In a previous post, I outlined how cremation is represented as counter to civilized mourning and remembrance. Furthermore, for Morgan, it is a personal form of ritual ‘cleansing’ – both of the infected dead but also of the mind, in the troubling yet powerful episode in The Walking Dead Season 6: Here’s Not Here.

This is juxtaposed against Eastman’s attempt to perform respectful burial for the undead he has to kill. For Eastman, all life is precious, but it is clear that he performs a logical extension of this, so that all death is precious too. Even when bit, he attempts to dig a grave for the zombie that bit him!

His cemetery is one created and designed by himself. It is in a clearing, arranged in regularly order and therefore chronologically spreads westwards. It stretches from the earliest grave he has to create: for the serial killer who slayed his wife and child before the zombie apocalypse, and whom he captured and starved to death, through the many ‘walkers’ whom he has despatched over the intervening months and years. Each grave is marked in a uniform fashion, an upright wooden post and a cross-piece with the name (if known) incised. If the individual’s name was not known to Eastman, he carves ‘Jane Doe’ or ‘John Doe’ as in a morgue.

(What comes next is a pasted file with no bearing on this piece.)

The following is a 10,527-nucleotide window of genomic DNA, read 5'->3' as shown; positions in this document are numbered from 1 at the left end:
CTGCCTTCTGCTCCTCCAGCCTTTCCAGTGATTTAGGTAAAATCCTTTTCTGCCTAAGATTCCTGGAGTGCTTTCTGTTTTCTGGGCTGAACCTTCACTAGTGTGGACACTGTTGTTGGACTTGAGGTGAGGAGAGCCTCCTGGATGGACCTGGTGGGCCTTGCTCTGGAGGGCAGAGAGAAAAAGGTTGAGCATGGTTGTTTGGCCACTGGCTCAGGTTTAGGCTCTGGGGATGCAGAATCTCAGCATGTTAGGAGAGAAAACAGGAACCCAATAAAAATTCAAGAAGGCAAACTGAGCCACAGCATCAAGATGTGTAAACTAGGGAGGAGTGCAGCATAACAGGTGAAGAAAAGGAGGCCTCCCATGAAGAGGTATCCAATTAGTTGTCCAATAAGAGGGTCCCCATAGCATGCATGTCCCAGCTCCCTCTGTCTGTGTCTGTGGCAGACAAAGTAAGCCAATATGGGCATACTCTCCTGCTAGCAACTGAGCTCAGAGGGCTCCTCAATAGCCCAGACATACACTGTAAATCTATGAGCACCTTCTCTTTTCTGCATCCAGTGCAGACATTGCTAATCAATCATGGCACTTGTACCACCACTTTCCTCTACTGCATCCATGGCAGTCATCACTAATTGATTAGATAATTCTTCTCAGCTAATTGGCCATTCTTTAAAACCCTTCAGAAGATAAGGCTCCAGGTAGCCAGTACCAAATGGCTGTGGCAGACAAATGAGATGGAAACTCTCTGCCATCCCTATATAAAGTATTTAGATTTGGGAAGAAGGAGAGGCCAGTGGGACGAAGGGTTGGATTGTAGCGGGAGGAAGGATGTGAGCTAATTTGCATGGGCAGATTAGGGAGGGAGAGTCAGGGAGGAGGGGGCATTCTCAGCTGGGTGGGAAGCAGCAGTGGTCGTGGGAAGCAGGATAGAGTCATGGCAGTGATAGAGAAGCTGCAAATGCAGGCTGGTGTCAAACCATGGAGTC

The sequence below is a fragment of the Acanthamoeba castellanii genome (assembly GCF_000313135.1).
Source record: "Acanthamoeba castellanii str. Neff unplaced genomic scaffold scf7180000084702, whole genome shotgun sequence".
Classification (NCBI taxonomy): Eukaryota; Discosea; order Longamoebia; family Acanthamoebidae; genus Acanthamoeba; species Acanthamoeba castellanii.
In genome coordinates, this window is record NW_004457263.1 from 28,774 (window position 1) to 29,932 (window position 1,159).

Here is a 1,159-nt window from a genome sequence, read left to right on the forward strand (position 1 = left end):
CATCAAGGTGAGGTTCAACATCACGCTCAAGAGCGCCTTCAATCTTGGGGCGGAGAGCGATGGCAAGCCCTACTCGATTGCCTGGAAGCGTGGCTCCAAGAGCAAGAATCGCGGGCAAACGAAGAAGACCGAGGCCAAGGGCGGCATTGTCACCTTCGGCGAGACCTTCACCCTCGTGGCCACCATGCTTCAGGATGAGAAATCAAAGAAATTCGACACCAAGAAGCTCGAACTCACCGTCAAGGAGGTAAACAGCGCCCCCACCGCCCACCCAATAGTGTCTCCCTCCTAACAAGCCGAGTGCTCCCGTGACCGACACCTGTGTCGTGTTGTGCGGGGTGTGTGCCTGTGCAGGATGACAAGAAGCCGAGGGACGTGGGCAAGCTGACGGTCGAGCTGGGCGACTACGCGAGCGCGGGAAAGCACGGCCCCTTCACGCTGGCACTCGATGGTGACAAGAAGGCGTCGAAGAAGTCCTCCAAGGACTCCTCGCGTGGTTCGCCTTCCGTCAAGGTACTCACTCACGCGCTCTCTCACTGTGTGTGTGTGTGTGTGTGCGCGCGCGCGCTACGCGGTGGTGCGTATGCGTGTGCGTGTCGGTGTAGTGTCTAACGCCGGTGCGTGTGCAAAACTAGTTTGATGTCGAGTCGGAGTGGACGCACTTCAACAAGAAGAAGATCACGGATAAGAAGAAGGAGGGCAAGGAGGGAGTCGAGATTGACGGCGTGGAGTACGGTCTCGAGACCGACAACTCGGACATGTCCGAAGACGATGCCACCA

Significantly, Morgan participates in grave-digging and memorial creation, just has he learns martial arts from Eastman. This funerary practice is part of Morgan’s rehabilitation.

At the end of the episode, Eastman’s grave joins his own cemetery. By inhuming Eastman, Morgan thus articulates via his respectful treatment of Eastman’s body and its commemoration a palpable shift from his perfunctory treatment of cadavers by fire. In so doing, he takes on Eastman’s philosophy and practice in equal measure: all life is precious.

Simultaneously, Morgan ‘closes’ the burial site with his respectful treatment of Eastman. The cemetery therefore, in the context of the episode, and the unburnt treatment of the dead, is considered the hallmark of culture despite the collapse of all that constitutes civilization. In The Walkign Dead, those who are loved are buried, those who are unloved are burned.

Meanwhile, the cemetery becomes Eastman’s in death as in life, as he joins as the last occupant. From the killer of his family to his own body, Eastman’s cemetery marks the beginning and the end of his journey and his personal experiment in civilization when civilization has collapsed.

When Morgan leaves, he walks past the cemetery… leaving it behind, but taking it with him…